Dekker does succeed in entrancing listeners with his stripped back vocals, lifting the album out of the mundane and establishing it firmly, if too cleanly, back in the realm of folk they’re known for.
The title track is deceptive, as what starts out optimistically with upbeat, buoyant melodies shortly loses gravity when Dekker's jarring vocals are introduced, making the track too crowded, dissolving into a cacophony of sound that seems awkward and grating. Instead, opener, Think That You Might Be Wrong, is understated but effective. Dekker's lyrics are inspiring and buoyant, especially with the introduction of backing vocals before blending and weaving together with the accompaniment until they become inseparable. This continues in The Great Exhale, which draws on the timeless and graceful melodies they are better known for. There is an identifiably organic sound emerging, the track being the only one recorded on location – this time in an abandoned Toronto subway station.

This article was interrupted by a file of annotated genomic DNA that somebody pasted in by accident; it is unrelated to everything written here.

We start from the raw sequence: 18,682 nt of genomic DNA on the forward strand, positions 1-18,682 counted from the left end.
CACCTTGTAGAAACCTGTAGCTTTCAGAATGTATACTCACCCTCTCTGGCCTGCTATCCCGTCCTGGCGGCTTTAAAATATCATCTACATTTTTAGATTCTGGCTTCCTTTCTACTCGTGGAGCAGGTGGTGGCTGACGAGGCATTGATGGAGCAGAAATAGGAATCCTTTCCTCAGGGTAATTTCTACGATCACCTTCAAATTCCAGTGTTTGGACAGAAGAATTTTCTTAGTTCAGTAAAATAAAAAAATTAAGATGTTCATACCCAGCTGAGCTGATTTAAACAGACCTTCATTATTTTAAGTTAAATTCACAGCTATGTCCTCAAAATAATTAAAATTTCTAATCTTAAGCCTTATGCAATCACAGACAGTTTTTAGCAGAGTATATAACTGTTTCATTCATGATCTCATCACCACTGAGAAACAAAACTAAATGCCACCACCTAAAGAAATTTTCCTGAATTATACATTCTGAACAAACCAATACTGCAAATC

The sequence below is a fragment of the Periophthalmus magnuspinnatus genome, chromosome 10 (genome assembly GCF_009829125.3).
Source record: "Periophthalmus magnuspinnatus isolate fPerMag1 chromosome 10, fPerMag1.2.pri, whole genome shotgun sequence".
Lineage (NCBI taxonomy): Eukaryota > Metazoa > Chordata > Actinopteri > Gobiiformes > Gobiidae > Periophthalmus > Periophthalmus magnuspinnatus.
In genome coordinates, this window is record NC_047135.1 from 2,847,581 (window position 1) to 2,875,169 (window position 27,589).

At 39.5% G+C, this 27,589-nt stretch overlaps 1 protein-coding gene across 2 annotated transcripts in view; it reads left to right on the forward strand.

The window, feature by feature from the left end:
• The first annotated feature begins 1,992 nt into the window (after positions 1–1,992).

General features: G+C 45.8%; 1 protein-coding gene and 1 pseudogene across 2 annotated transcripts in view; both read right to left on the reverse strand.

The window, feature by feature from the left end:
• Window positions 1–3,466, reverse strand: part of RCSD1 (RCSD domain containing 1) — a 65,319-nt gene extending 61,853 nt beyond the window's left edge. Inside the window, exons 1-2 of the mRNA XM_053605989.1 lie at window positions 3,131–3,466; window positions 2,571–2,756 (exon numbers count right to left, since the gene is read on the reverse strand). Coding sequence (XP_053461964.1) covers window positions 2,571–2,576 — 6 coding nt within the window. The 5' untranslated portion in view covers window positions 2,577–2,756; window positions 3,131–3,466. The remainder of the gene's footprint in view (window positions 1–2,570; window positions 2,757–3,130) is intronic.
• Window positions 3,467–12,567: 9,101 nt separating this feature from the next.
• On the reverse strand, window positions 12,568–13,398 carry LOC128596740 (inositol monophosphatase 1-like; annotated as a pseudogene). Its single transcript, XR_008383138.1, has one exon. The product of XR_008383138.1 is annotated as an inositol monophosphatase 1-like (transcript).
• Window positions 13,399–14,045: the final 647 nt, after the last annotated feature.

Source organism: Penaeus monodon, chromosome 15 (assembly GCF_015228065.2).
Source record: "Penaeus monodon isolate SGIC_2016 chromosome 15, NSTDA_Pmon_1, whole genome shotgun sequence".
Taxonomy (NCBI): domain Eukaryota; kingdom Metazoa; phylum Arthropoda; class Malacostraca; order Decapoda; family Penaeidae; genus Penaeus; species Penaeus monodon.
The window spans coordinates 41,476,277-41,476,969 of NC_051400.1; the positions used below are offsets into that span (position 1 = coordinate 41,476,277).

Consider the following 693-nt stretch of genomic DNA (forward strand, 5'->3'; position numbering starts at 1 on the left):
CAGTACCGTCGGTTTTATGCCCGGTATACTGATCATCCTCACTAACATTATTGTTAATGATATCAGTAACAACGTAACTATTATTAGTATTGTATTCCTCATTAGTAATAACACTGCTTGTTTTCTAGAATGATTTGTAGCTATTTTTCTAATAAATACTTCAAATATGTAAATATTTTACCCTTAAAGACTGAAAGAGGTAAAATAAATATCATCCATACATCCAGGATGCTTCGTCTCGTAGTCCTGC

The disappointing aspect of the album stems from the uneven quality of material, as we return to the forced, and over-emotional strains that enshroud Cornflower Blue and Fields Of Progeny, both of which are lackluster. However, the sparse instrumentals of Quiet Your Mind and On The Water, showcase the talent of new additions to the band, particularly the banjo, violin and sweeping double bass, which refresh the album. Dekker does succeed in entrancing listeners with his stripped back vocals, lifting the album out of the mundane and establishing it firmly, if too cleanly, back in the realm of folk they're known for.